To date, it has sold 80 million copies, been translated into 44 languages, and been made into a major motion picture. It has also raised the ire of many. Whatever else may be said for or against Dan Brown's novel The Da Vinci Code, this much is certain: a lot of people paid attention to it.
I'll never forget watching readers react to Dan Brown's book on cable news shows, as his novel shot to blockbuster status. One reviewer's comments especially struck, as well as disturbed, me: "I always knew there was something wrong with Christianity," this young man said. "Now I know that the Christian faith is nothing more than an ancient ploy for power. It all makes sense now!" And even though countless rebuttals to Dan Brown's portrayal of Christianity have been published by both Christians and non-Christians alike, I can't help but wonder if that young man still believes that Dan Brown's novel actually makes honest intellectual sense of Christian history.
Such attacks on Christianity, of course, are nothing new. Christianity has sustained countless affronts from its countless enemies over what has been a nearly countless number of years. Even when Christianity was in its nascent stages in the first century, it was attacked. Indeed, the apostle Paul confronts one such attack in our reading for today from Colossians 2.
As I mentioned in yesterday's blog, the Christian church at Colossae had been infiltrated a proto-Gnostic heresy which taught that the incorporeal was inherently good while the physical was inherently evil. The goal of this proto-Gnosticism, then, became to escape the physical and rise to the spiritual. But Paul is not impressed or persuaded by this faith system, and he warns that the Colossian Christians should not be either:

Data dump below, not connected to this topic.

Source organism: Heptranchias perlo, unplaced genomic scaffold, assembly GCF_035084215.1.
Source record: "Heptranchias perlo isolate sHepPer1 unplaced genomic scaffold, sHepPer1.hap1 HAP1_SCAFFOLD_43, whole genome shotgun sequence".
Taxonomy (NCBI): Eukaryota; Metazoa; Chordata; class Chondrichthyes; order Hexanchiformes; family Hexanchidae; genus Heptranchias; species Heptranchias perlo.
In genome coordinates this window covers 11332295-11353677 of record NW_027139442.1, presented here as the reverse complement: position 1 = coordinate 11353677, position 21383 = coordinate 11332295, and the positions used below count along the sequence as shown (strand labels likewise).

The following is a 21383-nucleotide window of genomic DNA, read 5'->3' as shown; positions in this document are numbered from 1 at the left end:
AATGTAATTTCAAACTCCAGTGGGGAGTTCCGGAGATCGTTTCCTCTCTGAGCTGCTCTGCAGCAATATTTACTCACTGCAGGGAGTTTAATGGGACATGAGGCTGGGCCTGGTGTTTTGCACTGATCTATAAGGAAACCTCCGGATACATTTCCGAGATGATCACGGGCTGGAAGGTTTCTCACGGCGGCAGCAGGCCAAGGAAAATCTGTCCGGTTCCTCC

My purpose is that they may be encouraged in heart and united in love, so that they may have the full riches of complete understanding, in order that they may know the mystery of God, namely, Christ, in whom are hidden all the treasures of wisdom and knowledge. I tell you this so that no one may deceive you by fine-sounding arguments. See to it that no one takes you captive through hollow and deceptive philosophy, which depends on human tradition and the basic principles of this world rather than on Christ. (verses 2-4,8)
Two words in these verses are especially notable. In verse 4, Paul warns his readers not to be persuaded by "fine-sounding arguments." The Greek word behind this phrase is pithanlogia, pithan meaning "persuasive" and logia meaning "speaking." Paul's admonishes the Colossian Christians not to be persuaded by false doctrine, no matter how pithy it might sound. The second word of note comes in verse 8 when Paul exhorts his readers: "See to it that no one takes you captive." The phrase "takes you captive" is regularly used to describe the taking of spoils in battle. Thus, those who are seeking to persuade the Colossians with their pithy arguments are really treating the Colossians as nothing more than spoils of war. They do not truly care about the Colossians. They merely want to conquer them and carry them into their heretical theological camp as prisoners of war, bound for hell.
Today, as in Paul's day, there are many "fine sounding arguments" which seek to persuade us away from true faith in Christ and into a false set of beliefs, like those presented in the Da Vinci Code. But remember that these false beliefs are nothing more than satanic tricks, meant to take you captive as a prisoner of hell's war against truth. Don't fall for it. Rather, "continue in what you have learned and have become convinced of, because you know those from whom you learned it, and how from infancy you have known the holy Scriptures, which are able to make you wise for salvation through faith in Christ Jesus" (2 Timothy 3:14-15).